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Considering the widespread speculation that the economy is in a recession, we thought it might be useful to compare the economic factors that the National Bureau of Economics (NBER) Business Cycle Dating Committee uses to determine when the economy has peaked, and when it has reached a trough. While it is commonly believed that two consecutive quarters of decline in GDP define a recession, the NBER actually uses a broad set of monthly indicators to identify the start and end of a recession. For the past 2 decades they have relied heavily on real personal income less transfer payments, and nonfarm payroll employment, but they also consider retail and wholesale trade (in constant dollars), the household employment survey, industrial production, and real consumption of services. In addition, the duration of a downturn is taken into consideration.
The radar plot shown below displays the average monthly growth of these factors for each recession from 1980 through the Great Recession. The pandemic recession was omitted due to its anomalous nature. When you look at these, there is very little indication that the economy in the 4Q is in recession.
The dashed line indicates the most recent observation of each series. Based on these observations the U.S. economy is not in a recession. The unemployment rate increased 0.2% in October, and the most recent print industrial growth was negative, but all of the other factors are still growing.
To get a sense of the relative importance of the different factors we estimated a logistic regression using the 7 series in Figure 1 as explanatory variables, and an indicator variable (1 for recession, 0 otherwise) as the dependent variable. We used data from Jan. 1959 to present, so there are 9 recessions. The average marginal effects are in the following table.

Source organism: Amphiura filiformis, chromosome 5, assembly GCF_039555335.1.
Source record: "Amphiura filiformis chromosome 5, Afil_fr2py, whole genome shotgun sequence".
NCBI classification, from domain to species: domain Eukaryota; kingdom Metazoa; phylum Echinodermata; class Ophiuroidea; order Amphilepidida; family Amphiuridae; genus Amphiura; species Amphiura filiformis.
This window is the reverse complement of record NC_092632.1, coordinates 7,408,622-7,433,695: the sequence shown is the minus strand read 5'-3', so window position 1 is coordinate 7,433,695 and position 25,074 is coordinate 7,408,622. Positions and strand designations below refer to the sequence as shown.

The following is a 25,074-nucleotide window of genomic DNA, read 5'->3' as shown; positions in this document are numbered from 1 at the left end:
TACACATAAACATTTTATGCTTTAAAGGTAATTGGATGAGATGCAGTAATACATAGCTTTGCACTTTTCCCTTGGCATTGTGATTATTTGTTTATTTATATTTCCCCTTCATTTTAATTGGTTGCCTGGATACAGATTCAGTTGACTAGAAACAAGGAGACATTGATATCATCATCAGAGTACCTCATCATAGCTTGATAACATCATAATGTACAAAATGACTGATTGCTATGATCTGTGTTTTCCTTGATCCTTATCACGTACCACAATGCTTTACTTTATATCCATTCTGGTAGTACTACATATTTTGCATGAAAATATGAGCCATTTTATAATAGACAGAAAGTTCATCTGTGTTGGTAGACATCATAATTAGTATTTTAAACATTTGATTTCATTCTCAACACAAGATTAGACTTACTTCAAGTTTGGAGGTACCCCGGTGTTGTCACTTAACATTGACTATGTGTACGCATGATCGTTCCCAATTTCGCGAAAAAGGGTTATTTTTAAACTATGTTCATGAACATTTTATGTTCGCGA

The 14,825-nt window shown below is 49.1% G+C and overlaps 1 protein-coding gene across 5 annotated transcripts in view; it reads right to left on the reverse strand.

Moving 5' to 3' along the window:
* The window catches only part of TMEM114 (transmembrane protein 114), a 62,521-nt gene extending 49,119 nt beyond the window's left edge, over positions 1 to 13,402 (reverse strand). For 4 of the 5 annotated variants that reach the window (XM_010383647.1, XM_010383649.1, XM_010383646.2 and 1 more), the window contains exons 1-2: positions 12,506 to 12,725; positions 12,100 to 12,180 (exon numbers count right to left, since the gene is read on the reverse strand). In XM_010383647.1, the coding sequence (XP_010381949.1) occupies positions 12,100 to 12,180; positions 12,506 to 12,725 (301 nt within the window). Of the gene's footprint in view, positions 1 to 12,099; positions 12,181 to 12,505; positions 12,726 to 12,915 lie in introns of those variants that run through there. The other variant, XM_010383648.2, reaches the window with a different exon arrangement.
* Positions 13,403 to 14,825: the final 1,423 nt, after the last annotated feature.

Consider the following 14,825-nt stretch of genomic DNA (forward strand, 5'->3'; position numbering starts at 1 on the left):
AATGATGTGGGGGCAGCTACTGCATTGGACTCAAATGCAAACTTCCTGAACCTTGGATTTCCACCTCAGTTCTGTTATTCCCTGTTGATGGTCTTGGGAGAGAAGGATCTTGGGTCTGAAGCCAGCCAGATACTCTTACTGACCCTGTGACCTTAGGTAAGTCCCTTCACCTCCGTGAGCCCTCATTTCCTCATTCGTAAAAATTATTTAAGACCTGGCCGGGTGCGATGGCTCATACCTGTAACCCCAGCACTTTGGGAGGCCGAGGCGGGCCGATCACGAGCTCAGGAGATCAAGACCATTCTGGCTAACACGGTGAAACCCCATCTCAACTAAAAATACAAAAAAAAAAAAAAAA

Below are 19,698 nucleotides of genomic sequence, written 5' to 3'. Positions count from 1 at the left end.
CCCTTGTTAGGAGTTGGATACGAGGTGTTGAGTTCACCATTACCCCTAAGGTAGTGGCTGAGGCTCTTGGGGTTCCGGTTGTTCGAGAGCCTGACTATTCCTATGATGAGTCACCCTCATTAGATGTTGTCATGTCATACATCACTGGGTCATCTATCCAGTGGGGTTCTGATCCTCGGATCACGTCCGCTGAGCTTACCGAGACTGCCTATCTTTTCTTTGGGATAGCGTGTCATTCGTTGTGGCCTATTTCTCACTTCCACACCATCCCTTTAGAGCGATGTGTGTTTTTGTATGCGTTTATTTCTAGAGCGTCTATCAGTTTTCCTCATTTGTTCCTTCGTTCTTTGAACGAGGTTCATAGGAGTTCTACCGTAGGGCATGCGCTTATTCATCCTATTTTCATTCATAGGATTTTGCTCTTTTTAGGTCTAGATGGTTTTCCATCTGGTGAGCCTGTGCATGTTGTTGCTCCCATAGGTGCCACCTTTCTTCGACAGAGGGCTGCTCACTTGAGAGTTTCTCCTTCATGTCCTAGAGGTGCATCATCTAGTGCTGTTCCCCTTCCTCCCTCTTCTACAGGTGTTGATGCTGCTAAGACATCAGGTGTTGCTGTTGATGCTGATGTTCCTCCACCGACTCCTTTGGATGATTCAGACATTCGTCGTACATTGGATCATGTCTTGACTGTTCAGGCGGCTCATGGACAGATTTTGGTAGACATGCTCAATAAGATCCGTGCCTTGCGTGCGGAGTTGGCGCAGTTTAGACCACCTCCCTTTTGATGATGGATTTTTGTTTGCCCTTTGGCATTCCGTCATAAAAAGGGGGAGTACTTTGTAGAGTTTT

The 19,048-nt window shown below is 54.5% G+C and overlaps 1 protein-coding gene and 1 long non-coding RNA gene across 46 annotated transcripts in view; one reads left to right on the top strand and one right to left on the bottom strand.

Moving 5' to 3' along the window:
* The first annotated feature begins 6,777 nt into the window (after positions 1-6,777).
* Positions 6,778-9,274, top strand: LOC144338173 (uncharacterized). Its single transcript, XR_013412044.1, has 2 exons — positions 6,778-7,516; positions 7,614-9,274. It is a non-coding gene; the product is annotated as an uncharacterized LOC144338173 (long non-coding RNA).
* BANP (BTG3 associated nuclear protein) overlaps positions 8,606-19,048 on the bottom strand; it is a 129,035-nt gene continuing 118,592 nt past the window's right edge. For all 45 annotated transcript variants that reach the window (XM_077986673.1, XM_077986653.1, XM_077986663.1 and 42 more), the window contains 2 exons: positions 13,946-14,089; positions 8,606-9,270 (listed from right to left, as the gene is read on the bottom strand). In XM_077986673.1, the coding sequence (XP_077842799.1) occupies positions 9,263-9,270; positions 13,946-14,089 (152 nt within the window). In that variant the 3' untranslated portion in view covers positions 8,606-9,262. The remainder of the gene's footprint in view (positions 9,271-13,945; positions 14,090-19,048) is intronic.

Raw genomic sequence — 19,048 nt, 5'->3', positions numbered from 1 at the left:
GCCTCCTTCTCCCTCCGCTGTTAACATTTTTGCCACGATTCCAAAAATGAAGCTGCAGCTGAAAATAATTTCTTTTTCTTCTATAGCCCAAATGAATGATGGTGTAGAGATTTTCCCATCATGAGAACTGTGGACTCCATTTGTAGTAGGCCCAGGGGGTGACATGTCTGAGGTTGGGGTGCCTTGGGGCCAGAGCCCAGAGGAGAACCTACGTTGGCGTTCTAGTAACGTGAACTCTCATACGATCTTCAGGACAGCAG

All of the variables except retail sales and wholesale trade are statistically significant. The labor variables have the greatest impact. An increase in the unemployment rate from 3.7 to 4.7% will increase the probability of a recession by 29%. A 2% decrease in non-farm payroll employment will increase the probability of a recession by 74%. (The average decline in non-farm payroll employment was 1.9% for the recessions in the data set, excluding the pandemic recession which saw a decrease of 14%.) A 1% decrease in real personal income less transfer payments has a much smaller impact, increasing the probability of recession by 2.5%.
The model estimates of the probability of a recession are shown below. In general, this simplistic model does a fairly good job of capturing the recessions, although there are a few notable false positives. For instance, in March 1960 when the unemployment rate increased by 0.6% the probability was almost one. Interestingly, the actual recession started the following month. Overall, 94% of the area of the ROC plot (now shown) lies below the curve suggesting that the model does a reasonable job of correctly predicting recessions.
For the current level of the indicators, the probability of a recession is about 10 percent. The variable to watch is the unemployment rate. The marginal effect is large, and the series is notoriously asymmetric, meaning that it increases at a much faster rate than it decreases. The average monthly increase during the first 6 months of a recession is 0.16% with a standard deviation of 0.2%. That’s why keeping an eye on the claims data will be particularly useful to seeing what is happening in close to real time.